Justice and security

The International Crimes Division of the High Court of Uganda: Towards Greater Effectiveness

East Africa
Secretariat of the Knowledge Platform Security & Rule of Law

This report presents an account of activities, findings and observations of a short survey conducted under a short term pilot project by the Ugandan Law Society titled “The International Crimes Division of the High Court of Uganda: Towards Greater Effectiveness”. This project was funded by the Knowledge Platform Security & Rule of Law under the Knowledge Management Fund. The main project objectives were to: foster effective victim participation at the International Crimes Division (ICD) of the High Court of Uganda; create knowledge around the High Court as a tool to promote accountability for grave crimes; encourage collaboration between citizens and the High Court as a way to foster lasting peace and security; and to create ownership and trust between the citizens and the High Court.

This intervention was essentially focused on strengthening the demand side by: informing the public through civil society and media about the significance and operations of the ICD; working with legal practitioners to identify challenges and alternatives to improve the Court’s responsiveness to its mandate; and finally, working with the Court’s Registry to determine the best way to ensure access to information on the court. With continued support, the ULS intends to establish a database of a pool of advocates specifically attached to the ICD in the near future.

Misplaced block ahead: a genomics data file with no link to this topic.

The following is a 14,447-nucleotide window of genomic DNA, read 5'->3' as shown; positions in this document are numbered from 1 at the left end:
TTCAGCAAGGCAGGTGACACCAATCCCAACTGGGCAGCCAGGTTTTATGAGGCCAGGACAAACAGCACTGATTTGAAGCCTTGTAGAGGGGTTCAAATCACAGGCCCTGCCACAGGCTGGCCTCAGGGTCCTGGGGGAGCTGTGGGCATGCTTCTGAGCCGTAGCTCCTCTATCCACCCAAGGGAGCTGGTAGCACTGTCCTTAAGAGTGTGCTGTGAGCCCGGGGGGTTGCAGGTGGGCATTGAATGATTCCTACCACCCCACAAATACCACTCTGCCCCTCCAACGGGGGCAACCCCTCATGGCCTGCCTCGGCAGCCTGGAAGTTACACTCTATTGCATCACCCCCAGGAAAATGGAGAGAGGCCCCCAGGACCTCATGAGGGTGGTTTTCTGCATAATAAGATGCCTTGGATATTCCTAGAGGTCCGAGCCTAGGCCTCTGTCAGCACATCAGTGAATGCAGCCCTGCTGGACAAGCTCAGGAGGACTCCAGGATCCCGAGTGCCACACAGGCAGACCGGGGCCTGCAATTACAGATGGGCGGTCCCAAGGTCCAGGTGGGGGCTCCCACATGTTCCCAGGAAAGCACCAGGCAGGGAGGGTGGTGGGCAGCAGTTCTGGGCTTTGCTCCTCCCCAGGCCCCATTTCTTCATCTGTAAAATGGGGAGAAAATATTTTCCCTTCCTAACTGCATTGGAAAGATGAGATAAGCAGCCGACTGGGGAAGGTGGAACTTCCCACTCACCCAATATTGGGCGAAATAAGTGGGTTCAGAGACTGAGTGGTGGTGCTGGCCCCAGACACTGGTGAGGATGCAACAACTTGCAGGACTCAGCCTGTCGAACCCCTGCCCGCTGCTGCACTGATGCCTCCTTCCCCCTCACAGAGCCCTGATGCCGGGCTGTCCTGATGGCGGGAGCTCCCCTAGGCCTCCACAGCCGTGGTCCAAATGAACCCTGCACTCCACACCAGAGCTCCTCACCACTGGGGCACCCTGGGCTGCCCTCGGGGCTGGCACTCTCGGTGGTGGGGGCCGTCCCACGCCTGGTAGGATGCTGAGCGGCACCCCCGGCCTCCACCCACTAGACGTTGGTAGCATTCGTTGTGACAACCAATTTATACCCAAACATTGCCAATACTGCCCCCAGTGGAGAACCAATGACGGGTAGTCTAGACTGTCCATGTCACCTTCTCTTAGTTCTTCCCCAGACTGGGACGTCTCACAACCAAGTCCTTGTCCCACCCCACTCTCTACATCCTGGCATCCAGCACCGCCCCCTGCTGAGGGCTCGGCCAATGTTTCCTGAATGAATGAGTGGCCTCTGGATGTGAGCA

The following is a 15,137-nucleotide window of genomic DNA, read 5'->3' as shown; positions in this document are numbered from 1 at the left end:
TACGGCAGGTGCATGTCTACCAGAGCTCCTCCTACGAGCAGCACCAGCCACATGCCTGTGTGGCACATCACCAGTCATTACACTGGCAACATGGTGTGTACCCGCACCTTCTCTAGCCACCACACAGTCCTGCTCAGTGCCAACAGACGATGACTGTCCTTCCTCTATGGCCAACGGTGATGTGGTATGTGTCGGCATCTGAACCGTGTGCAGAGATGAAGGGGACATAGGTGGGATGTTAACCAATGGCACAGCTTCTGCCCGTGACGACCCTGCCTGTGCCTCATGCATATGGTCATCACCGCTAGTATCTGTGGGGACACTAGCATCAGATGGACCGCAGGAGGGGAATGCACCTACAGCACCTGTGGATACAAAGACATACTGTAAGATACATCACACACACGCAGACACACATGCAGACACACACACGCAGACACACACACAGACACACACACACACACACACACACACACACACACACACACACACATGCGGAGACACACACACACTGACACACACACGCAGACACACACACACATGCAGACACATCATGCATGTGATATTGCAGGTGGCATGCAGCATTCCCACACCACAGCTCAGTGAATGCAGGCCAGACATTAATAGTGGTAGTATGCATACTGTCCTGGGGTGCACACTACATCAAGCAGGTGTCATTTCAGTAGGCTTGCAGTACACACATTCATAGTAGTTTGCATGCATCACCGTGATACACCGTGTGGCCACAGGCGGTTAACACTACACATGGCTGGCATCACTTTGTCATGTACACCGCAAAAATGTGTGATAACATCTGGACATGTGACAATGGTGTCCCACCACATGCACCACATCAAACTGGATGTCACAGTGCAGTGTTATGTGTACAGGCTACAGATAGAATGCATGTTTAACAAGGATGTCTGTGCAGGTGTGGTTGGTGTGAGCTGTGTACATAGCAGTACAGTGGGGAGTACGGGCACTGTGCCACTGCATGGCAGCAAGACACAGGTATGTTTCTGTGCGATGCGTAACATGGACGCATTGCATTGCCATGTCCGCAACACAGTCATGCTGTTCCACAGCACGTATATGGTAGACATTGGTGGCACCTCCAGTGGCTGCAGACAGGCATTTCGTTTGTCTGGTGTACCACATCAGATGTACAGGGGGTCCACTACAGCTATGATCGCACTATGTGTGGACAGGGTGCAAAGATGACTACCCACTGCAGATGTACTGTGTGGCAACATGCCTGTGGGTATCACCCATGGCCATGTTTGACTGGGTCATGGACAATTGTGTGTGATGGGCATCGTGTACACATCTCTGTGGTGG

The survey was conducted through interviews with victims in post conflict areas, community leaders, legal practitioners who closely interact with victims and the ICD, Court officials at the ICD and from the International Criminal Court (ICC). The interviews were aimed at enhancing victim participation at the ICD and ensuring access to information on the ICD’s operations.

The study proposals are an outcome of our interactions and consultations with the above stakeholders and it is envisaged that these proposals will contribute to addressing the gaps identified at the ICD in relation to victim inclusion and access to information.

It is also envisaged that the outcomes will contribute to Uganda’s observance of international human rights commitments by promoting and ensuring access to justice.

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